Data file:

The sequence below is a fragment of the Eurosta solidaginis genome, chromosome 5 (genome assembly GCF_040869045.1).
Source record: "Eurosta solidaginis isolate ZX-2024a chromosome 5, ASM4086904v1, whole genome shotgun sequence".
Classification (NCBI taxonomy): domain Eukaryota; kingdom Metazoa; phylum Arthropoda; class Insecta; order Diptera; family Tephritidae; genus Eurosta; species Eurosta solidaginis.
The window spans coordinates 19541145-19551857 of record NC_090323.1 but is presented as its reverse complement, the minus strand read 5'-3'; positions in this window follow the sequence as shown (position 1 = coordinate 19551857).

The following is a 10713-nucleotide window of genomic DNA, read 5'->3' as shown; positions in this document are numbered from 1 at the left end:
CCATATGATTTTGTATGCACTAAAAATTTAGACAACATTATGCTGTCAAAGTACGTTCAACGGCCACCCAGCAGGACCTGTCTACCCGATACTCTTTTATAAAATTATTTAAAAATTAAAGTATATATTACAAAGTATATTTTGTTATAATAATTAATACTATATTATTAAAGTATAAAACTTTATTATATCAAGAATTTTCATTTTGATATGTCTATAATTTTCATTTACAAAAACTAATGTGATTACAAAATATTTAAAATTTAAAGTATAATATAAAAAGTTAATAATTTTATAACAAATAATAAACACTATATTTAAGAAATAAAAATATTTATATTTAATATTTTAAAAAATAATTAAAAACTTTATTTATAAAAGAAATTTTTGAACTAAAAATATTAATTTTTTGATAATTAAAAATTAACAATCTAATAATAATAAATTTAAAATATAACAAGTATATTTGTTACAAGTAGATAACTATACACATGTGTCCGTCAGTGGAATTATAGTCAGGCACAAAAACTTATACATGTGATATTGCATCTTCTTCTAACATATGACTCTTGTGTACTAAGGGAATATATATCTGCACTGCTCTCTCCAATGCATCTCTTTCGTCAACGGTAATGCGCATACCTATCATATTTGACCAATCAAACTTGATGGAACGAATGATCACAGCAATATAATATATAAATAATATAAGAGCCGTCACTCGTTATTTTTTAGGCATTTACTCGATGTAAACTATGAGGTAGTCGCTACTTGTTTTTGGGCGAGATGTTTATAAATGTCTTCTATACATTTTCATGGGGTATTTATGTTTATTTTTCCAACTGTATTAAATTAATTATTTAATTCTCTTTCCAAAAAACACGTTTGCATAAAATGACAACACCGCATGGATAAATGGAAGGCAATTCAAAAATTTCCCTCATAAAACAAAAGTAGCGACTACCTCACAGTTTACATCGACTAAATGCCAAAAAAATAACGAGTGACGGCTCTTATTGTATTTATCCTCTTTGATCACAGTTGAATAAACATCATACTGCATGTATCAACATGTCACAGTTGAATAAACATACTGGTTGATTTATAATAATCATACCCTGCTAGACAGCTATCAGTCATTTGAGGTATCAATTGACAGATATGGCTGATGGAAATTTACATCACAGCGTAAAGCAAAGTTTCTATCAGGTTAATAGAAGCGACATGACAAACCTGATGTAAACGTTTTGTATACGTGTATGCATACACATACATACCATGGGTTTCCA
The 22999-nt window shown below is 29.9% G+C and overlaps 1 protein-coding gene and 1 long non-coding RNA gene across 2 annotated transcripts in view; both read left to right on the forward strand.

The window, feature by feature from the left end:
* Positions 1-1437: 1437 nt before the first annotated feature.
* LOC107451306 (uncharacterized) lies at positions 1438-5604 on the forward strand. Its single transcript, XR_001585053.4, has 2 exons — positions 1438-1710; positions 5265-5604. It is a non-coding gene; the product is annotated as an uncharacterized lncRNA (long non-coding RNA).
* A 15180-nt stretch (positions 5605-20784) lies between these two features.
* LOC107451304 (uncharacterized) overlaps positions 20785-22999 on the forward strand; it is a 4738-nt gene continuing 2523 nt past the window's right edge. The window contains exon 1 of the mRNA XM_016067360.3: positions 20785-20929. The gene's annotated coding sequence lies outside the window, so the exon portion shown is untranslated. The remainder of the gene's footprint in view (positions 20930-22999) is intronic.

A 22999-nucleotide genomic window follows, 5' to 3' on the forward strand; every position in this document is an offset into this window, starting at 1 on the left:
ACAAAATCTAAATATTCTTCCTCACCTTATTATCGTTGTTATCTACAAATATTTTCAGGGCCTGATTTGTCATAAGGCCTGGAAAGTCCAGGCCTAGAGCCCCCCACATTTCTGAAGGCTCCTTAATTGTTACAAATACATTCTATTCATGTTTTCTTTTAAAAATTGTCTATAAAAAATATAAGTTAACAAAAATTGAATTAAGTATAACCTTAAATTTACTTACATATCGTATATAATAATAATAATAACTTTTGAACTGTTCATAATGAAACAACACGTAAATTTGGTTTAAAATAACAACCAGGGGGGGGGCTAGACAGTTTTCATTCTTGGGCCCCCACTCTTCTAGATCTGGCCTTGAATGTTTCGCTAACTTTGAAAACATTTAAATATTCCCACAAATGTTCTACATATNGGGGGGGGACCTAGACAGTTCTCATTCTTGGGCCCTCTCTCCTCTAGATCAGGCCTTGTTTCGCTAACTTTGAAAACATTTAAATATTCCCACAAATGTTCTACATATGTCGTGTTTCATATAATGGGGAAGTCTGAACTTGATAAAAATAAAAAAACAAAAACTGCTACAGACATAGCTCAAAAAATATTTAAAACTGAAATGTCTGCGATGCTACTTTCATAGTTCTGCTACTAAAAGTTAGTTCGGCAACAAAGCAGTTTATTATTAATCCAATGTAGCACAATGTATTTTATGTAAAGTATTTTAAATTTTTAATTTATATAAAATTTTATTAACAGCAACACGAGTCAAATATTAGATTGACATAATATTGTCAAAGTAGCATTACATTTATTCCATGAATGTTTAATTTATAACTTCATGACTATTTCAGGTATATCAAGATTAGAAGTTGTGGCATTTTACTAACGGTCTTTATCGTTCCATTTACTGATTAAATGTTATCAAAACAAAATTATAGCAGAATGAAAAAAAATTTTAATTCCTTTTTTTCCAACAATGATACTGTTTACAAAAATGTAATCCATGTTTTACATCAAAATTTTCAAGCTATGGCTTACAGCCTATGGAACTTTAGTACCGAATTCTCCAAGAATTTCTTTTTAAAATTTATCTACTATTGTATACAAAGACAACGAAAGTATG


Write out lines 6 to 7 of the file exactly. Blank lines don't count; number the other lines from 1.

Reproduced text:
CCATATGATTTTGTATGCACTAAAAATTTAGACAACATTATGCTGTCAAAGTACGTTCAACGGCCACCCAGCAGGACCTGTCTACCCGATACTCTTTTATAAAATTATTTAAAAATTAAAGTATATATTACAAAGTATATTTTGTTATAATAATTAATACTATATTATTAAAGTATAAAACTTTATTATATCAAGAATTTTCATTTTGATATGTCTATAATTTTCATTTACAAAAACTAATGTGATTACAAAATATTTAAAATTTAAAGTATAATATAAAAAGTTAATAATTTTATAACAAATAATAAACACTATATTTAAGAAATAAAAATATTTATATTTAATATTTTAAAAAATAATTAAAAACTTTATTTATAAAAGAAATTTTTGAACTAAAAATATTAATTTTTTGATAATTAAAAATTAACAATCTAATAATAATAAATTTAAAATATAACAAGTATATTTGTTACAAGTAGATAACTATACACATGTGTCCGTCAGTGGAATTATAGTCAGGCACAAAAACTTATACATGTGATATTGCATCTTCTTCTAACATATGACTCTTGTGTACTAAGGGAATATATATCTGCACTGCTCTCTCCAATGCATCTCTTTCGTCAACGGTAATGCGCATACCTATCATATTTGACCAATCAAACTTGATGGAACGAATGATCACAGCAATATAATATATAAATAATATAAGAGCCGTCACTCGTTATTTTTTAGGCATTTACTCGATGTAAACTATGAGGTAGTCGCTACTTGTTTTTGGGCGAGATGTTTATAAATGTCTTCTATACATTTTCATGGGGTATTTATGTTTATTTTTCCAACTGTATTAAATTAATTATTTAATTCTCTTTCCAAAAAACACGTTTGCATAAAATGACAACACCGCATGGATAAATGGAAGGCAATTCAAAAATTTCCCTCATAAAACAAAAGTAGCGACTACCTCACAGTTTACATCGACTAAATGCCAAAAAAATAACGAGTGACGGCTCTTATTGTATTTATCCTCTTTGATCACAGTTGAATAAACATCATACTGCATGTATCAACATGTCACAGTTGAATAAACATACTGGTTGATTTATAATAATCATACCCTGCTAGACAGCTATCAGTCATTTGAGGTATCAATTGACAGATATGGCTGATGGAAATTTACATCACAGCGTAAAGCAAAGTTTCTATCAGGTTAATAGAAGCGACATGACAAACCTGATGTAAACGTTTTGTATACGTGTATGCATACACATACATACCATGGGTTTCCA
The 22999-nt window shown below is 29.9% G+C and overlaps 1 protein-coding gene and 1 long non-coding RNA gene across 2 annotated transcripts in view; both read left to right on the forward strand.